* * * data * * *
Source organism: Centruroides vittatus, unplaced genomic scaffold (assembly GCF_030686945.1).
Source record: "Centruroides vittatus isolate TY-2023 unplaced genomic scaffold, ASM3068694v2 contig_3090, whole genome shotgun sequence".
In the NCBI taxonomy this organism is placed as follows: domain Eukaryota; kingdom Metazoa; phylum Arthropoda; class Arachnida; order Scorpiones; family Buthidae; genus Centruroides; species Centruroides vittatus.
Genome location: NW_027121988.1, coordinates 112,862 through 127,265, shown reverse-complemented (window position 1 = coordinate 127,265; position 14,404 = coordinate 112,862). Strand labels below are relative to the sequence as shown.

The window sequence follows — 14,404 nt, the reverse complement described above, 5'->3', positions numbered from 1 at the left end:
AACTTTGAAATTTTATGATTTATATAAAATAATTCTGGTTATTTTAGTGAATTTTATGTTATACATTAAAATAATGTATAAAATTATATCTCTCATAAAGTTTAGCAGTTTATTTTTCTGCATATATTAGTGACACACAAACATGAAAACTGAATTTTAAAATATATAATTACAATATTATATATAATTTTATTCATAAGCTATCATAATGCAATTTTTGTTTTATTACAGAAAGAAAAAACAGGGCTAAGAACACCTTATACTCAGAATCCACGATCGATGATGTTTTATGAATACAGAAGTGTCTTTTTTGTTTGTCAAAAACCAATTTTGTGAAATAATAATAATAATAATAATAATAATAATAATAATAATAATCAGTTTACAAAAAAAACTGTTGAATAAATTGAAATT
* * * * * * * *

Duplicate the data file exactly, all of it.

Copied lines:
Source organism: Centruroides vittatus, unplaced genomic scaffold (assembly GCF_030686945.1).
Source record: "Centruroides vittatus isolate TY-2023 unplaced genomic scaffold, ASM3068694v2 contig_3090, whole genome shotgun sequence".
In the NCBI taxonomy this organism is placed as follows: domain Eukaryota; kingdom Metazoa; phylum Arthropoda; class Arachnida; order Scorpiones; family Buthidae; genus Centruroides; species Centruroides vittatus.
Genome location: NW_027121988.1, coordinates 112,862 through 127,265, shown reverse-complemented (window position 1 = coordinate 127,265; position 14,404 = coordinate 112,862). Strand labels below are relative to the sequence as shown.

The window sequence follows — 14,404 nt, the reverse complement described above, 5'->3', positions numbered from 1 at the left end:
AACTTTGAAATTTTATGATTTATATAAAATAATTCTGGTTATTTTAGTGAATTTTATGTTATACATTAAAATAATGTATAAAATTATATCTCTCATAAAGTTTAGCAGTTTATTTTTCTGCATATATTAGTGACACACAAACATGAAAACTGAATTTTAAAATATATAATTACAATATTATATATAATTTTATTCATAAGCTATCATAATGCAATTTTTGTTTTATTACAGAAAGAAAAAACAGGGCTAAGAACACCTTATACTCAGAATCCACGATCGATGATGTTTTATGAATACAGAAGTGTCTTTTTTGTTTGTCAAAAACCAATTTTGTGAAATAATAATAATAATAATAATAATAATAATAATAATAATAATCAGTTTACAAAAAAAACTGTTGAATAAATTGAAATT